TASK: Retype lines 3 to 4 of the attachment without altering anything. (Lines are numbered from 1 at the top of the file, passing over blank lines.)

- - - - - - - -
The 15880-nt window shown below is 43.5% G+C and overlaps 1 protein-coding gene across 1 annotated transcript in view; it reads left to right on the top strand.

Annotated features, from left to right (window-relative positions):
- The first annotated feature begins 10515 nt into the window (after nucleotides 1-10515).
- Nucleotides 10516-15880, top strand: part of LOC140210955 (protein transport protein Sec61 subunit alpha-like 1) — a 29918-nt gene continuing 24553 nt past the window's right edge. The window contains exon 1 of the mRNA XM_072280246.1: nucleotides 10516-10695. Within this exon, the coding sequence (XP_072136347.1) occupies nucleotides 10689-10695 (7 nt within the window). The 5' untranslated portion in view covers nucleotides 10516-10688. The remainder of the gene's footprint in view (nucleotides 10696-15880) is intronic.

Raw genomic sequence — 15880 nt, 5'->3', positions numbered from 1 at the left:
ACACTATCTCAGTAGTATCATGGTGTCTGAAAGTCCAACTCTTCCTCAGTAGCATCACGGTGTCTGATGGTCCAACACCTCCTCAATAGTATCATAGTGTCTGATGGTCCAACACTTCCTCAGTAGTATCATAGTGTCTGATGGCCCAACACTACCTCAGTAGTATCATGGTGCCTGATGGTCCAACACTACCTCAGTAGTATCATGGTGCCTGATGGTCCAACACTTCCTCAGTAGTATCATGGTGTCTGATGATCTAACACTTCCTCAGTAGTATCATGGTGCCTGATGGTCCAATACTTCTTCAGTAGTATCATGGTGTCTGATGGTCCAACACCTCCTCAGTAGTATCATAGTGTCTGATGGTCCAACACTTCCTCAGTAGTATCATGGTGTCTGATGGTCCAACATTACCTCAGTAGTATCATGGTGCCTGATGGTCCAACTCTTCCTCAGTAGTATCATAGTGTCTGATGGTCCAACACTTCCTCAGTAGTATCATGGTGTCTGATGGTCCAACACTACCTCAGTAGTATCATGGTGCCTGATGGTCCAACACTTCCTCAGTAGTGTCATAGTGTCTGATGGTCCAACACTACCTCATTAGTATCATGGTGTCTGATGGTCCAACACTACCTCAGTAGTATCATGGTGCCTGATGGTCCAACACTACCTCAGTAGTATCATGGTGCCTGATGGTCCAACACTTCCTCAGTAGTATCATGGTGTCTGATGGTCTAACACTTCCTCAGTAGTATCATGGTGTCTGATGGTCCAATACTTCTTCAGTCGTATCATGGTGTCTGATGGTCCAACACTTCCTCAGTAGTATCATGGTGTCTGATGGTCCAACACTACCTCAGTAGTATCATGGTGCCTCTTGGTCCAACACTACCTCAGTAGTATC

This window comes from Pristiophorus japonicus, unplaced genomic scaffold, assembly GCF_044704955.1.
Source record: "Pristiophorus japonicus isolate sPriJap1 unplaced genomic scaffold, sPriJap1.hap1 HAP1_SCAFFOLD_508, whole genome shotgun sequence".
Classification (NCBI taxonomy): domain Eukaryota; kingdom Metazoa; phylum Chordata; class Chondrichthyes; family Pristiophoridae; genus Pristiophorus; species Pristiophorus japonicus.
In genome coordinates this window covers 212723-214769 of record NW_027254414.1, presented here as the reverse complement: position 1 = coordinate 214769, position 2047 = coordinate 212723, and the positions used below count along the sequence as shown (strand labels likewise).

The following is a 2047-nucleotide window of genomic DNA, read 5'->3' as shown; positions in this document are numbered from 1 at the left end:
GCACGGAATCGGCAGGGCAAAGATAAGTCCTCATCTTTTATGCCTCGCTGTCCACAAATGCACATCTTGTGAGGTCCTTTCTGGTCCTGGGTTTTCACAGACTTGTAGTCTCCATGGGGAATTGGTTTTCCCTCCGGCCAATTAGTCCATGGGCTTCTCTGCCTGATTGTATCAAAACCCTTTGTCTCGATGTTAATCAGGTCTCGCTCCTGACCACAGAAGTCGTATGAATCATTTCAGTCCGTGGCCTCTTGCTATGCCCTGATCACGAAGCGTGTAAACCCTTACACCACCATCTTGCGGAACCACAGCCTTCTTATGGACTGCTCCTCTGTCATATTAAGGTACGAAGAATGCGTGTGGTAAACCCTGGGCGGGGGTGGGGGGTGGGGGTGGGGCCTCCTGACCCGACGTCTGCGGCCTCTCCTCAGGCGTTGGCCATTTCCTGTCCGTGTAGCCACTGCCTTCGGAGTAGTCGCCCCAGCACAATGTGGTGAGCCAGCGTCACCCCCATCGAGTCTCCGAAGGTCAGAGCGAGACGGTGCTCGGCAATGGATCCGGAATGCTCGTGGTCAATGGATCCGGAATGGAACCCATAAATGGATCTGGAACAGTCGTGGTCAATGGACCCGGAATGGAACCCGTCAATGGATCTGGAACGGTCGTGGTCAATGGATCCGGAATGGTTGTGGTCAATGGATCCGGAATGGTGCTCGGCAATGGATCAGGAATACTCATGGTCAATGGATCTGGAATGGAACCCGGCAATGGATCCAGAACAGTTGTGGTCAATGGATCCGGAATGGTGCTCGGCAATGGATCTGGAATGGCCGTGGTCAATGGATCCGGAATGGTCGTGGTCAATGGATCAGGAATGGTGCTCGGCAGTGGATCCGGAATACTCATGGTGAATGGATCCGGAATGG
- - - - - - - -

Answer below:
- The first annotated feature begins 10515 nt into the window (after nucleotides 1-10515).
- Nucleotides 10516-15880, top strand: part of LOC140210955 (protein transport protein Sec61 subunit alpha-like 1) — a 29918-nt gene continuing 24553 nt past the window's right edge. The window contains exon 1 of the mRNA XM_072280246.1: nucleotides 10516-10695. Within this exon, the coding sequence (XP_072136347.1) occupies nucleotides 10689-10695 (7 nt within the window). The 5' untranslated portion in view covers nucleotides 10516-10688. The remainder of the gene's footprint in view (nucleotides 10696-15880) is intronic.